Onimusha: Warlords Review
While die-hard Resident Evil fans will be turned off by the game's length, others will find it to be the survival-horror game for people who don't like survival-horror games.
Throughout the last few years, Capcom has focused more and more on creating games for the survival-horror genre and less on the fighting games the company was once so well known for. The headliner of that genre is Capcom's Resident Evil franchise, a series so distinct that the company's other survival-horror line, Dino Crisis, was once commonly referred to as "Resident Evil with dinosaurs" (although it later distinguished itself with a more action-oriented sequel). Capcom's latest entry in the genre, Onimusha, has critics remarking that it's a "Resident Evil with samurai," but--like Dino Crisis 2--it manages to stand on its own.
In Onimusha, you play as Samanosuke Akechi, a masterless samurai dedicated to destroying a group of demons who have kidnapped a princess. To aid Samanosuke in his quest, a group of ogres has given him a magical gauntlet that devours the souls of the creatures he kills, providing him with special powers. The story and the way it's told are perhaps the weakest links in Onimusha. The premise is clichéd by both US and Japanese standards, the dialogue is either badly translated or just poorly written from the beginning, and the voice work behind the in-game cutscenes fails to match up with the characters' lip movements, making them appear like scenes from a shoddily dubbed movie. The result doesn't inspire as many laughs as the original Resident Evil, but it's very disappointing, especially in light of the game's otherwise high production values.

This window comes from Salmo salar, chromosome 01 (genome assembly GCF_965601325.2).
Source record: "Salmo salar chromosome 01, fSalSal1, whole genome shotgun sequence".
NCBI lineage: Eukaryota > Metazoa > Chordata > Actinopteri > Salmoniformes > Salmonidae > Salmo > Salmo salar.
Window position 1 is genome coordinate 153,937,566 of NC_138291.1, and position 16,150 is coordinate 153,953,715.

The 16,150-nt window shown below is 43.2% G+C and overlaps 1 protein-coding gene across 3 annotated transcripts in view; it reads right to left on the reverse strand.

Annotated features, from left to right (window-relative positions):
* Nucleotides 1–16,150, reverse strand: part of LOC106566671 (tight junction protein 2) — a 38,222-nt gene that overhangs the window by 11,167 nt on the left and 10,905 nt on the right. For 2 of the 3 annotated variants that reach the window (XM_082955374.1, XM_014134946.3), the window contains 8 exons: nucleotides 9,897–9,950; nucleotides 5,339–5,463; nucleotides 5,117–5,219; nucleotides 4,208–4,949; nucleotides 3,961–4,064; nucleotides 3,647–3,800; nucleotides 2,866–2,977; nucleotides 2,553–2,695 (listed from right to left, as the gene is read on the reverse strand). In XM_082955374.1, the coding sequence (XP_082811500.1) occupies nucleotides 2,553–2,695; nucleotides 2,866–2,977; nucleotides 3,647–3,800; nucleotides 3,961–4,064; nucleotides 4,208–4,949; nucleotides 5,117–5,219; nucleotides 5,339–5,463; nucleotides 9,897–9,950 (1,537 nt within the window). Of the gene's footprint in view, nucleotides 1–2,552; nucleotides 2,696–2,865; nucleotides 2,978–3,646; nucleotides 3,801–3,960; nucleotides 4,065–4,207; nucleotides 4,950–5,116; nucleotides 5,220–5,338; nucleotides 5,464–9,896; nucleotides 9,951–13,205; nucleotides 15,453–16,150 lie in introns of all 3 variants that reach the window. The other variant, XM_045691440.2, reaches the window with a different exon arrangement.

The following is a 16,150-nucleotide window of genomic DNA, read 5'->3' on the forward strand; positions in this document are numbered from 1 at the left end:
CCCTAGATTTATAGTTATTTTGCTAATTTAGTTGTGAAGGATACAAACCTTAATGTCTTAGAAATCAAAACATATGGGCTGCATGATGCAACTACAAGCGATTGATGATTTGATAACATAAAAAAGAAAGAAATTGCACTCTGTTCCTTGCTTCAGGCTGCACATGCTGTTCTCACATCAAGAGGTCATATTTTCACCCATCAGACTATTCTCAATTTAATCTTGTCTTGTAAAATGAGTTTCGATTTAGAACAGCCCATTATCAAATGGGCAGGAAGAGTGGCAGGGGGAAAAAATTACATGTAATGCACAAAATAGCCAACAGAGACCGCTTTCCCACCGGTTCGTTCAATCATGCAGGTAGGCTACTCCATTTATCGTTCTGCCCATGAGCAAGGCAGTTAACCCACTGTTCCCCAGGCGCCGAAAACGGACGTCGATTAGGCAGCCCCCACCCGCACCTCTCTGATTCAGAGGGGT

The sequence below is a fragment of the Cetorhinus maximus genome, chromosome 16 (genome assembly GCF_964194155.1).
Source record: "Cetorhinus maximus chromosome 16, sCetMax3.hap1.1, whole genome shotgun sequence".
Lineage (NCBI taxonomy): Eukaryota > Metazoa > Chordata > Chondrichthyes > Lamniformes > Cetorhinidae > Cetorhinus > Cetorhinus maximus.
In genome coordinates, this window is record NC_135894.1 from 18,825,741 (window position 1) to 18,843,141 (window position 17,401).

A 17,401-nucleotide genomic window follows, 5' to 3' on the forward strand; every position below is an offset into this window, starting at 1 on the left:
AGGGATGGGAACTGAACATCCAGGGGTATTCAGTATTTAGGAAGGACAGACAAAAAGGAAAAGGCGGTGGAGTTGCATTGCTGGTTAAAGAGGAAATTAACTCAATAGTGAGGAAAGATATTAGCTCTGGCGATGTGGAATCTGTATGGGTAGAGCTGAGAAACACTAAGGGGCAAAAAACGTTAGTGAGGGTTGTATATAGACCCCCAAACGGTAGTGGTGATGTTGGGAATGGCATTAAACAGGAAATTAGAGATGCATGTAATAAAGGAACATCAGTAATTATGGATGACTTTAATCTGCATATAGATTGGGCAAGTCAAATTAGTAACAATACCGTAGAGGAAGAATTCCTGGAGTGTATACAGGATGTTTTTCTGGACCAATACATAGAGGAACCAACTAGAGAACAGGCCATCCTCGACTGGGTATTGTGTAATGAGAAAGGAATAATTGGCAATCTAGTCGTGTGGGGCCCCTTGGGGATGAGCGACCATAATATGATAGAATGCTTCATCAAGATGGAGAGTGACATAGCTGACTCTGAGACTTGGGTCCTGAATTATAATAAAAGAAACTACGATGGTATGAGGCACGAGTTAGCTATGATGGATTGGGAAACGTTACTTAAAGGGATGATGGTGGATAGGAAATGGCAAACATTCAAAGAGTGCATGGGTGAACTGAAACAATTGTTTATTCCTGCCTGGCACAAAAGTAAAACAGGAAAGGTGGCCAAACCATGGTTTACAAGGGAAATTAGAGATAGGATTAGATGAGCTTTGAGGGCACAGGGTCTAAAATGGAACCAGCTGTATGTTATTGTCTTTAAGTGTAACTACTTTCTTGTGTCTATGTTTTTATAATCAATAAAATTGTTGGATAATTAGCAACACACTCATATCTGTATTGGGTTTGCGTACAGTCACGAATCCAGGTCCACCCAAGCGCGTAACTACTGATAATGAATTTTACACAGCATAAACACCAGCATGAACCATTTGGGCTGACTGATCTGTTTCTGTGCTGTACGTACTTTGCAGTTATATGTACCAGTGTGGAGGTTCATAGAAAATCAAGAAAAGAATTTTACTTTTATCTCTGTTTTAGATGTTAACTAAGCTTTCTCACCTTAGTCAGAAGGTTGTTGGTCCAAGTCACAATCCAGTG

The most noticeable of these is the game's graphics. Without a doubt, Onimusha is the best looking game of its type yet. It has the most varied and impressive rendered backgrounds we've seen in any game to date, the most incredible CG sequences seen since Resident Evil Code: Veronica, and in-game story sequences that look better than the CG sequences you'll find in other games. The characters were designed with great style, and they come to life through excellent motion-capturing that you'll notice in watching their basic movements as well as their facial expressions. Numerous graphical effects complement the game as well, such as enemies exploding into bloody smoke when they die or the green glow that trails the eyes of the zombie ninja. The graphics may not be as much of an overall achievement as those in, say, Shenmue, but they are in the same general class.
Onimusha features the same basic camera and control systems as any Resident Evil game, although they're attuned to the game's more action-oriented style. For instance, a backward-movement command makes you leap back a few feet, while a back-and-attack command adds a kick that can either repel enemies or just knock them down to the maneuver. The camera angles are positioned so well that enemies only rarely block the view of your character. It does happen from time to time, but not often.
Though Onimusha somewhat feels like a Resident Evil game, it has much more in common with Dino Crisis 2's action-based gameplay. For instance, the puzzles in Onimusha are built for speed. In one scenario, two paths are presented. One way has a door that requires a green key. The other is a path that ends in a room containing the green key. This may sound too straightforward--and perhaps it is, a little--but it's very refreshing to not have to constantly backtrack or deal with inventory boxes as you spent most of your time doing in Resident Evil games. One of the criticisms leveled at Onimusha is that it's not very long. While it is short, not having to backtrack nearly as much as you would in similar games makes up for a lot.